THE TOP THREE SYMBOLS USED IN THE ALTERNATIVE FLAG SUBMISSIONS WERE THE SOUTHERN CROSS, THE SILVER FERN AND THE KORU
NZ FLAG FACT NUMBER 9
People from all walks of life submitted their ideas for a new flag for New Zealand, and there were no limitations in terms of age or where people came from or lived. The three symbols most often used in the 10,292 designs submitted were the Southern Cross, the silver fern and the koru. The top four colours were white, blue, red and black. The flag design selected in the first referendum (submitted by architectural designer Kyle Lockwood) has the Southern Cross, the silver fern, and the colours white, blue, red and black.
The koru, spiral in shape, is based on the unfurling silver fern frond. It symbolises new life, growth, strength, and peace, and is an important symbol in Māori art, whakairo (carving) and Tā moko (tattooing). Because the silver fern begins life as a koru, some people feel that it is represented in the silver fern as well.
In his article on the competition the Listener magazine held in 1989 to find a new flag for New Zealand, Gordon Campbell summed up the symbols most evident in the submitted designs: ‘What sort of design will do the trick? Here, the voting once again confirms what was evident from the actual flag designs submitted by readers: the Southern Cross and the fern leaf are the motifs most likely to unite New Zealanders’.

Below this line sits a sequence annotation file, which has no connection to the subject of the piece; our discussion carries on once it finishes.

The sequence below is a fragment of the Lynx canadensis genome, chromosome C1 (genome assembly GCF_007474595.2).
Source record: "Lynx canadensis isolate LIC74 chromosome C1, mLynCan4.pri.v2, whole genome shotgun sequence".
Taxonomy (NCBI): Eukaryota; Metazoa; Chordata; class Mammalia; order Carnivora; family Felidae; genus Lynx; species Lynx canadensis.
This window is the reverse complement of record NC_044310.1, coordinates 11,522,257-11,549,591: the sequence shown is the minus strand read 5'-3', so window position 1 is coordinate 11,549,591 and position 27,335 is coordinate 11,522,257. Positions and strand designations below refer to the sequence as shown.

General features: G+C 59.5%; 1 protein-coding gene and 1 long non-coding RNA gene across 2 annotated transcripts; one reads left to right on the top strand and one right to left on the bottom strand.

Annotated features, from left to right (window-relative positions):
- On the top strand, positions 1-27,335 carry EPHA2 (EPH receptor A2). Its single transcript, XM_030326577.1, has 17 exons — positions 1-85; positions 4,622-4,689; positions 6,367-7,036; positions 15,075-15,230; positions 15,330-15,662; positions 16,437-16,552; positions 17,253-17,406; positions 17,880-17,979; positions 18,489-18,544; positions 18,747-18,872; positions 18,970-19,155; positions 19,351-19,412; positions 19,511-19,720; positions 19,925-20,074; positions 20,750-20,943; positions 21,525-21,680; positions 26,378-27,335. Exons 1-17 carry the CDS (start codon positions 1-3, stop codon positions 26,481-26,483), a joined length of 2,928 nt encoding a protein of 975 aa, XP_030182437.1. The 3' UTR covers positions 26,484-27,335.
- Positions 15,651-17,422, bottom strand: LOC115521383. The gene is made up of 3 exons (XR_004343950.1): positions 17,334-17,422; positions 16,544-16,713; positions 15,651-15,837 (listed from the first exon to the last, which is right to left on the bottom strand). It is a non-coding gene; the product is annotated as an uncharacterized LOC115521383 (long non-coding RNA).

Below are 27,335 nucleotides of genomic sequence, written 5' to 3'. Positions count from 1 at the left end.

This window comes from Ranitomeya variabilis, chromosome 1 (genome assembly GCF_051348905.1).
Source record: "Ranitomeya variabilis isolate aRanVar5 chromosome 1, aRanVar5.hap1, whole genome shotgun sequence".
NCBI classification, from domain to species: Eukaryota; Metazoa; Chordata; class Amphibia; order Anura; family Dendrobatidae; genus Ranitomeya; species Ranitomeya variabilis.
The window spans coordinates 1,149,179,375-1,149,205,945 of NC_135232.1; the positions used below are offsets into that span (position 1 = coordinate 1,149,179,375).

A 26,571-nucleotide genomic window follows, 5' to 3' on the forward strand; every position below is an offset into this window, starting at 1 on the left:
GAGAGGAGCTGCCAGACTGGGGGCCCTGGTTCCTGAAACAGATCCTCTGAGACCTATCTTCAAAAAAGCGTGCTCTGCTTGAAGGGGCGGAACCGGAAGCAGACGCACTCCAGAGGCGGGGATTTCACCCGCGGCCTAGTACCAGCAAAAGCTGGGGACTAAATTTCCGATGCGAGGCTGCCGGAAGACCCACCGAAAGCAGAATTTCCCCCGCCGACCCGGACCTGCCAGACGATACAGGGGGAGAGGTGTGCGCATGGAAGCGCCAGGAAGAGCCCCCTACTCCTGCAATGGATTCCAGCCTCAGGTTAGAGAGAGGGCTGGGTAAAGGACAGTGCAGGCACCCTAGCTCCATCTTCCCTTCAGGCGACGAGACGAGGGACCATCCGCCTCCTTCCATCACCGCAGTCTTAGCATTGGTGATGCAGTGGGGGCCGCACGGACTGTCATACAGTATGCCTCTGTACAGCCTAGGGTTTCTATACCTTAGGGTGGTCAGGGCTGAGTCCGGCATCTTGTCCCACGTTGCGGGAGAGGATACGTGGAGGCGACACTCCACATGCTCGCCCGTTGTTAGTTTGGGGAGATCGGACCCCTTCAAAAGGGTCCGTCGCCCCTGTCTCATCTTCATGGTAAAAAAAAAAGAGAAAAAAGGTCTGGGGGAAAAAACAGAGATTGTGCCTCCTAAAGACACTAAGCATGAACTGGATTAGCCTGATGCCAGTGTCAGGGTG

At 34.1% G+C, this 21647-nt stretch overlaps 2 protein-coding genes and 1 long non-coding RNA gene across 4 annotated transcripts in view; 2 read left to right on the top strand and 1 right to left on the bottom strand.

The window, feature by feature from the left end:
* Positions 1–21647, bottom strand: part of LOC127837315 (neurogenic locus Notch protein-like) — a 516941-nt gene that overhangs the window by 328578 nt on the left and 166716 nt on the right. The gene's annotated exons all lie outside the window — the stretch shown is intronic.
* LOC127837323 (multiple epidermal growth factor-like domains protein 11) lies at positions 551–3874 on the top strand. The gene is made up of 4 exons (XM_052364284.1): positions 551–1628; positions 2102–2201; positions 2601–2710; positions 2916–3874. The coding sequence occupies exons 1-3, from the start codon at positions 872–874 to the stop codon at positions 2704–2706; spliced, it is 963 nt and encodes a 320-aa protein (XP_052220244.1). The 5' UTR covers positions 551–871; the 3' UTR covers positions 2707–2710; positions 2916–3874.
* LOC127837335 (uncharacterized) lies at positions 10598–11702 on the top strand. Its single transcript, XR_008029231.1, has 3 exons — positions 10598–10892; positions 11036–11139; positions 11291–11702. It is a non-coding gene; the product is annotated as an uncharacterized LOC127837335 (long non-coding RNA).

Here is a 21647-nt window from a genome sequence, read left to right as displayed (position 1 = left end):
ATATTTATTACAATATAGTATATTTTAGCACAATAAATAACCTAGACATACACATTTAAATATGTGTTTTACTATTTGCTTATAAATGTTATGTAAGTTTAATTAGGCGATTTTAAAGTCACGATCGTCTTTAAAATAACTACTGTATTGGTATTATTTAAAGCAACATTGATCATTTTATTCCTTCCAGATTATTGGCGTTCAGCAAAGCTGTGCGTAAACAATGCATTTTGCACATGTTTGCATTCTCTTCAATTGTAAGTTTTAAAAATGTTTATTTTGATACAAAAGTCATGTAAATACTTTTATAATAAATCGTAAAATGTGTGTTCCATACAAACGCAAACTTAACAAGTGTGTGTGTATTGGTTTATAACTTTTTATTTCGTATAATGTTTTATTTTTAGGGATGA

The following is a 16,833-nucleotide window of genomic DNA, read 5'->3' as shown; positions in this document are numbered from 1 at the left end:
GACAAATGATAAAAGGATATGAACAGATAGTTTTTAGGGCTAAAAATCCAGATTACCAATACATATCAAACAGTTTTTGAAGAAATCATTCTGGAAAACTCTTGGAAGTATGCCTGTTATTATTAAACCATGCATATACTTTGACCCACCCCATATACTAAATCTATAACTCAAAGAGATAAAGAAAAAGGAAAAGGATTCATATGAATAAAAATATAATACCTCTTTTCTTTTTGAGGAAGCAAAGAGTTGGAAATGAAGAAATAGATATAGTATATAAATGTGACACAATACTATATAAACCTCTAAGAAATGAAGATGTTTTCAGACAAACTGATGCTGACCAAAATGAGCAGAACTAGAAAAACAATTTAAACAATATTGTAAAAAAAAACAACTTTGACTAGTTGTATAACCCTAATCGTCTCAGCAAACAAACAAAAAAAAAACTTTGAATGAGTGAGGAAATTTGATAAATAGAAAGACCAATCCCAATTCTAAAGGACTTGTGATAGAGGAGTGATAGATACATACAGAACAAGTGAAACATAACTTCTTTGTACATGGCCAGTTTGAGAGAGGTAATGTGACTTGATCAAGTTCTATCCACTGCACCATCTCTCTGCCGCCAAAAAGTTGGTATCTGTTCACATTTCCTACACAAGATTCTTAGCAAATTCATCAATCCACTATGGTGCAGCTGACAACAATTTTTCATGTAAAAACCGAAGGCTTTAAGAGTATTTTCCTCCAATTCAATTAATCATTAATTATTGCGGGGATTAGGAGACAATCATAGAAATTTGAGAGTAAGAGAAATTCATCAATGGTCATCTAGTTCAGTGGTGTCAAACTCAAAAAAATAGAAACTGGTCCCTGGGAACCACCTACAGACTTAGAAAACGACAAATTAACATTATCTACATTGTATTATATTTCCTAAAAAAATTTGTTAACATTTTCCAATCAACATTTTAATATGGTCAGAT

It is important that the symbol on a flag resonates with the people it represents because those people are more likely to accept it over time and to use it in a variety of mediums. The large white cross on the red background of the Swiss national flag is well-known throughout the world and can be found on a variety of Swiss products, from their army knives to chocolates. The British Union Jack can be found on all manner of souvenirs in the UK, including umbrellas and teddy bears. Similar trends can be found with other flags, such as Germany’s, Israel’s, America’s and Japan’s.
From New Zealand Flag Facts by historian Malcolm Mulholland. Read more at: